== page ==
Nurturing a Prokofiev foundling

Joby Burgess, soloist for a postscript by Gabriel Prokofiev, "Concerto for Bass Drum and Orchestra."
Joby Burgess, soloist for a postscript by Gabriel Prokofiev, "Concerto for Bass Drum and Orchestra." (KATHY HINDE)
Posted: February 11, 2012

PRINCETON - Recovering lost, minor works by major composers can seem a bit pathetic: If the music wasn't worth hanging on to in the first place, how great can the rewards be?

Yet the work being done on Sergei Prokofiev by Princeton University scholar Simon Morrison suggests, increasingly, that this is one composer who rewards most any hunt.

Prokofiev's 1936 collaboration with writer Sigizmund Krzhizhanovsky in a stage adaptation of Pushkin's novel Eugene Onegin was stillborn, partly because the writer was falling out of favor with the Soviet government. Nonetheless, Prokofiev's incidental music score to the production, heard on Thursday in a semi-staged presentation played by the Princeton Symphony Orchestra, is indeed musically significant, for what it is and for what it became in later works.

The Onegin score isn't entirely unknown, and has even been recorded. But the version heard at Richardson Auditorium was complete and heard in its intended context: a series of Krzhizhanovsky-adapted monologues delivered by actors in Russian. Though Prokofiev's operas show what a musical dramatist he could be, so does the hour-long Onegin score, in plainer terms - and with the perspective that comes with being attached to this familiar literary property, the story of a young country girl who falls hopelessly in love with a bored, penniless sophisticate.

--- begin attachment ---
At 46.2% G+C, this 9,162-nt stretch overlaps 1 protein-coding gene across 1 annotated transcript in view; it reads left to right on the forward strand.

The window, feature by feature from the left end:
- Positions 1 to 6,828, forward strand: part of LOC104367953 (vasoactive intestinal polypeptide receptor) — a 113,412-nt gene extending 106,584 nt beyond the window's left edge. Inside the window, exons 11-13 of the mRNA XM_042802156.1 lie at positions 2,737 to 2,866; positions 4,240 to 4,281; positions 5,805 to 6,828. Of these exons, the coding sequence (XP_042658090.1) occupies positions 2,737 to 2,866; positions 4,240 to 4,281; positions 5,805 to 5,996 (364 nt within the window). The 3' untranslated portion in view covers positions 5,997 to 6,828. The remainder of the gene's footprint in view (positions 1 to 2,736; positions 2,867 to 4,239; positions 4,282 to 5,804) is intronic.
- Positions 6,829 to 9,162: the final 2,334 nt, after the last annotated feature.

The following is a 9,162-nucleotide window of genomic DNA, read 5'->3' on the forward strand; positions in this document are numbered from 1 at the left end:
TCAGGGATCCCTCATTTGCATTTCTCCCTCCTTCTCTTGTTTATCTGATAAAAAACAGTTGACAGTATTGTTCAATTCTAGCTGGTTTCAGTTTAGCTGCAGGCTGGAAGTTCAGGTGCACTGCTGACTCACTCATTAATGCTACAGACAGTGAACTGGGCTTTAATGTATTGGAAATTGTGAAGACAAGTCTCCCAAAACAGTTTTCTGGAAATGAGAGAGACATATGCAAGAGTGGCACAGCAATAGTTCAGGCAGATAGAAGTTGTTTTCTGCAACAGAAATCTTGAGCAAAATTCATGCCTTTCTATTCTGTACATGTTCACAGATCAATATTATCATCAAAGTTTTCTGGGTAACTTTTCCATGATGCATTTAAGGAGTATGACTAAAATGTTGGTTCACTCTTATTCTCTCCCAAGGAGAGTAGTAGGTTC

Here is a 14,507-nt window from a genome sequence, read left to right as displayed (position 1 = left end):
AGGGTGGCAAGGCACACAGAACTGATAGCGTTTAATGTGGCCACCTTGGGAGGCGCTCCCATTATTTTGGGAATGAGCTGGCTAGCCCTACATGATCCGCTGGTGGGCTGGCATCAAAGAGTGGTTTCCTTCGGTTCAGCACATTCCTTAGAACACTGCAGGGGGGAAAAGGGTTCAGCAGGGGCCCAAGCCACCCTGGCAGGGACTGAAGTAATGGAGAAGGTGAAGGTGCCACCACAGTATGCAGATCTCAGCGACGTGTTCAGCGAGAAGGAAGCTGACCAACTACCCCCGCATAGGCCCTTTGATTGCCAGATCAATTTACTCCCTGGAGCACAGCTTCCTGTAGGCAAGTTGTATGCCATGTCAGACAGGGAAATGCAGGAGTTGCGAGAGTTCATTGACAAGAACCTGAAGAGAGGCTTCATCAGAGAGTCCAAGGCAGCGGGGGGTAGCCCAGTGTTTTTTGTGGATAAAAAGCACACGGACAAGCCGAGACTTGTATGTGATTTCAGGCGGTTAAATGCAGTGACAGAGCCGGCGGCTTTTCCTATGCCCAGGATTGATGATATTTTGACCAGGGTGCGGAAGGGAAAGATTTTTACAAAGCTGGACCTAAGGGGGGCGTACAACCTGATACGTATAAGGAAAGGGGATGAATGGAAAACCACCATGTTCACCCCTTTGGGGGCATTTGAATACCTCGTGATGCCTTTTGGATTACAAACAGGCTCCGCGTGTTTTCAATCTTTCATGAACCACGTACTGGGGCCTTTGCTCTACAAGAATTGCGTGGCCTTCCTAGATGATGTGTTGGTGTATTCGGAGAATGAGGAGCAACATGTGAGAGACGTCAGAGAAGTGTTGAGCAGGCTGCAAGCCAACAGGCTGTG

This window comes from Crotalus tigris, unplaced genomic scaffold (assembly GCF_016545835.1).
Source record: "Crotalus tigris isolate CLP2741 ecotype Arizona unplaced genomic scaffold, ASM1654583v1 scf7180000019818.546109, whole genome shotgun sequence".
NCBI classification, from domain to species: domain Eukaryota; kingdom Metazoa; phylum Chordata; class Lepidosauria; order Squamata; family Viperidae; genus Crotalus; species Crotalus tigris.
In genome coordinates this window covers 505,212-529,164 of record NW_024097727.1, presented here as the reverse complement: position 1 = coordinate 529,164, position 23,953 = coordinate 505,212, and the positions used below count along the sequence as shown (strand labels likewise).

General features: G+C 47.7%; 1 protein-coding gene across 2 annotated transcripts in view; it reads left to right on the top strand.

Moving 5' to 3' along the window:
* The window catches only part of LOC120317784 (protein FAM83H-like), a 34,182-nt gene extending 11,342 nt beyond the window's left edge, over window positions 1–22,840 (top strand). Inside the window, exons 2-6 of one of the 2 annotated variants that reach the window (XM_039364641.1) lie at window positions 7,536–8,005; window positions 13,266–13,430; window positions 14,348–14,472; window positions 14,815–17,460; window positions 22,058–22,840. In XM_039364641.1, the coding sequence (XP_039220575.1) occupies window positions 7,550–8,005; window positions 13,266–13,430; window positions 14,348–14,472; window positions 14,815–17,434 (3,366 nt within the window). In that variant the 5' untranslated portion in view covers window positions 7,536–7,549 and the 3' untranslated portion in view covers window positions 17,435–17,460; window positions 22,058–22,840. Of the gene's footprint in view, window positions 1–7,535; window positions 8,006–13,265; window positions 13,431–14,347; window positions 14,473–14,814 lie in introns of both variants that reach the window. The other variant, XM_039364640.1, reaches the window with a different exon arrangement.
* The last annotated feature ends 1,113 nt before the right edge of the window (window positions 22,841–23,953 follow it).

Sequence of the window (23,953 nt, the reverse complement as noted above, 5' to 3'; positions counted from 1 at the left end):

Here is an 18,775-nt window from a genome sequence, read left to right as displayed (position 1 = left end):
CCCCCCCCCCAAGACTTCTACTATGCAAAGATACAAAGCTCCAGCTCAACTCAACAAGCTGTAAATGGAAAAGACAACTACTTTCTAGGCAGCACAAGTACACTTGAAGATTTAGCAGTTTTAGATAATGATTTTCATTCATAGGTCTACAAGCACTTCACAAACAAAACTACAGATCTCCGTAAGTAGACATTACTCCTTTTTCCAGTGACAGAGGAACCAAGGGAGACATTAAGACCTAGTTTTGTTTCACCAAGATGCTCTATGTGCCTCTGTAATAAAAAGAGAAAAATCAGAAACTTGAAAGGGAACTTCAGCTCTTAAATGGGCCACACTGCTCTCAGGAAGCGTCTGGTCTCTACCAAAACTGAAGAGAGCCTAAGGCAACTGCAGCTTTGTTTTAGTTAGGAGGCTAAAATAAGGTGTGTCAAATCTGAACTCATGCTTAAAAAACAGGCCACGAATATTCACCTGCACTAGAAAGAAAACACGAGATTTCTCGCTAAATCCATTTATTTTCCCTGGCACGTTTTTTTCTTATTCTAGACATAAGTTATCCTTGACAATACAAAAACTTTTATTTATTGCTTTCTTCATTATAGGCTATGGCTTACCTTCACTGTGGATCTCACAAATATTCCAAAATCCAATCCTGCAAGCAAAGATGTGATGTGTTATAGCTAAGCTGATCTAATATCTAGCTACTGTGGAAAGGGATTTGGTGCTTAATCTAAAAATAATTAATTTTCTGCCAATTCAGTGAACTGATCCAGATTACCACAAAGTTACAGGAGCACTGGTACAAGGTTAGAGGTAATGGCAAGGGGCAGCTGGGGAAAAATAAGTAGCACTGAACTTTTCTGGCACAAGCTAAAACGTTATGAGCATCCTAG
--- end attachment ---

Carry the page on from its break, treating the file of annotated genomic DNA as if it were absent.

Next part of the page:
Also, the classic Tchaikovsky opera version looms significantly in the background: It wasn't earthy enough for Prokofiev, who had his own brand of cosmopolitan urbanity but harbored a taste for peasant polkas that figure into this score (as well as his famous Lt. Kije Suite). But the score's most memorable aspects are its lyrical ones. Some of the best melodies reappeared, in more evolved form, in his later opera War and Peace.

The performance came with a lots of add-ons. One part of the Richardson Auditorium balcony was given over to the Princeton University Glee Club for choral moments that clearly were cut from similar cloth as Prokofiev's Alexander Nevsky film score, though with a less aggressive aspect. A corps of ballroom dancers was welcome during the Onegin party scenes. Given how naturally balletic the music is, other parts were more formally choreographed by Rebecca Lazier. And to think that Prokofiev's great Romeo and Juliet ballet was initially considered undanceable.

An eccentric postscript was a contribution by the composer's grandson, Gabriel Prokofiev, in the form of a Concerto for Bass Drum and Orchestra. The very idea sounds crazy in light of the limitations in such a ham-fisted instrument. However, the composer created melodies by incorporating rim shots into the rhythm as well as some atmospheric moments by bowing the drum's membrane. The "concertante" tension between soloist and orchestra arose mostly from cross-rhythms with the ensemble. And the kind of orchestral writing required to do that felt anti-intuitive for the Princeton Symphony's string players, who played valiantly under Rossen Milanov.

The concerto probably needs a good long workshop with some German radio orchestra to determine how these instruments can meet more sensibly.

Contact music critic David Patrick Stearns at

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